Denver Ray WILLIAMS, Appellant, v. COMMONWEALTH of Kentucky, Appellee.
Denver Williams was convicted of one count of possession of a forged instrument and of being a persistent felony offender in the second degree. He was sentenced to eighteen-years' incarceration and now appeals. After our review, we reverse his conviction.
In June 2005, a man paid for gasoline at Gate Gas with a twenty-dollar bill that the clerk suspected was counterfeit. The clerk wrote down the number of the license plate on the car that the man was driving and reported it to the local police department. The police determined that the car belonged to Williams's ex-wife; they considered Williams to be a suspect because the two had maintained a relationship. However, the police did not arrest Williams or search his house until early August 2005 after Williams's roommate told police that he had seen Williams print counterfeit money in his home. At that time, they obtained a search warrant for Williams's arrest.
During the search, the police found evidence that a stand-alone printer/scanner2 had been in the house; they also found a ripped up copy of a twenty-dollar bill in a waste basket. It had been printed on plain white printer paper and had not been cut out from the full sheet of paper. Only the front bore any resemblance to money. Rather than referencing or replicating actual similarity to the reverse of an actual twenty-dollar bill, the back of the alleged “bill” instead displayed the photograph of a child surrounded by much white space.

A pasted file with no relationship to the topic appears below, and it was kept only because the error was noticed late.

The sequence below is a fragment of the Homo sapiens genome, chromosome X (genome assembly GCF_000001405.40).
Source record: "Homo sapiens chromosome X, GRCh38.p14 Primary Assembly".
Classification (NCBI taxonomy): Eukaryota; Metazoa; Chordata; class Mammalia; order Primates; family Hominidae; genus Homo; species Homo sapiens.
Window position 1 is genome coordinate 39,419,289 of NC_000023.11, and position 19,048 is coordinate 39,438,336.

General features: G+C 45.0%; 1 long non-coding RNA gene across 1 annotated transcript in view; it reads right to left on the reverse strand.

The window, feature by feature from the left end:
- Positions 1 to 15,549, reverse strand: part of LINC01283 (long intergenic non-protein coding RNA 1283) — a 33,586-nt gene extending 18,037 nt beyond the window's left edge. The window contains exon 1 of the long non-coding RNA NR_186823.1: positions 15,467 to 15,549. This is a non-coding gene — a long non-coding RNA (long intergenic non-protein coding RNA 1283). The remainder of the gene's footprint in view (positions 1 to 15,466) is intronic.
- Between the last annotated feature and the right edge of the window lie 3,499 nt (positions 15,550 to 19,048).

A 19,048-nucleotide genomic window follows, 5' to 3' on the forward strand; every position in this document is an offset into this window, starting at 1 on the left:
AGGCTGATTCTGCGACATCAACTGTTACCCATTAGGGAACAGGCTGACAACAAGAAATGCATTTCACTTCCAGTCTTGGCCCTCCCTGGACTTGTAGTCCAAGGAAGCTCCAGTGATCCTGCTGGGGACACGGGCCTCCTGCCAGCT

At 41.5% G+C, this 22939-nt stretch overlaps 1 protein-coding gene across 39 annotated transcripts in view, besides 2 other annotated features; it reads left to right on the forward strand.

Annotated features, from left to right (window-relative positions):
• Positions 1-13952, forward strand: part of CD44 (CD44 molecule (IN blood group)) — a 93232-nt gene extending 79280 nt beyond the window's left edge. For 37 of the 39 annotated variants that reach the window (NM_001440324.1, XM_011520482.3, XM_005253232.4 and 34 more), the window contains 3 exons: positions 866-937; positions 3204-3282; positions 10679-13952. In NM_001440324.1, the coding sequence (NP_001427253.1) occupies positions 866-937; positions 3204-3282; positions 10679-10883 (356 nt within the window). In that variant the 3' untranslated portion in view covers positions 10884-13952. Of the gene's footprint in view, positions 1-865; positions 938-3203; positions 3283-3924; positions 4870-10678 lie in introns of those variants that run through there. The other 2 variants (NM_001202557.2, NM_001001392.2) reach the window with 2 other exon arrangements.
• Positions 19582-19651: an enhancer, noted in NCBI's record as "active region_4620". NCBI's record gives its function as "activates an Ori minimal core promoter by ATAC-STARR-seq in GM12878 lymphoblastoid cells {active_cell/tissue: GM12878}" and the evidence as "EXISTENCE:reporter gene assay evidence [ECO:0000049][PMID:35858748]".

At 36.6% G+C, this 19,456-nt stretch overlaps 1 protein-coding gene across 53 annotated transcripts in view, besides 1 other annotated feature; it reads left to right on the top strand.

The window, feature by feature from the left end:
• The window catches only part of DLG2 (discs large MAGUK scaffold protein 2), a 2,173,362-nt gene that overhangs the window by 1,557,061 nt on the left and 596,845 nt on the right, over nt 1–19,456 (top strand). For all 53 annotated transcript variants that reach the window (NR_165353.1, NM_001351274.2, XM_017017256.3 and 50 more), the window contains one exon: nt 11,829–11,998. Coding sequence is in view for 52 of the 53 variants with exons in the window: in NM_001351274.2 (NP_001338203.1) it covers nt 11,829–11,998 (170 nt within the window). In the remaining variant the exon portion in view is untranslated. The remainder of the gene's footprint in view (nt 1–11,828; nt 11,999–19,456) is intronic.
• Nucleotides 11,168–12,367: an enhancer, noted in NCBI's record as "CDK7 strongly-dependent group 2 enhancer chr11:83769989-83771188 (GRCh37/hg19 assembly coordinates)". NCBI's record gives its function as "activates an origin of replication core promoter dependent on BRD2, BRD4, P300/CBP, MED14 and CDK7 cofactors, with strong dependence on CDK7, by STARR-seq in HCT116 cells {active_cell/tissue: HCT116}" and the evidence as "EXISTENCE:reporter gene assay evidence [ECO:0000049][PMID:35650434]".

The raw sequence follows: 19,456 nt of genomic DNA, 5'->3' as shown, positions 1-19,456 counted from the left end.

Upon finding the bill, the police arrested Williams and charged him with two counts of criminal possession of a forged instrument and one count of criminal possession of a forgery device. A charge of bail jumping was later added after Williams failed to appear at his preliminary hearing. At trial, the jury acquitted Williams of the count of criminal possession of a forged instrument that related to the Gate Gas incident and failed to reach a verdict on the bail jumping and possession of a forgery device charges. However, it found him guilty of possession of a forged instrument based on the ripped up twenty-dollar bill. The jury also found that Williams was a persistent felony offender in the second degree; thus, his sentence was enhanced to eighteen years of incarceration.
Following the Commonwealth's case, Williams filed a motion for a directed verdict, which the trial court denied. The court also denied his renewed motion after the defense's case. After the verdict, Williams filed a motion requesting judgment of acquittal notwithstanding the verdict and a judgment of acquittal as to the counts upon which the jury failed to reach a verdict. The trial court rejected those motions as well. Williams now appeals, claiming that the evidence was insufficient to maintain convictions. We agree that the evidence was wholly insufficient with respect to the charge of possession of a forged instrument. His arguments concerning the other two charges are moot.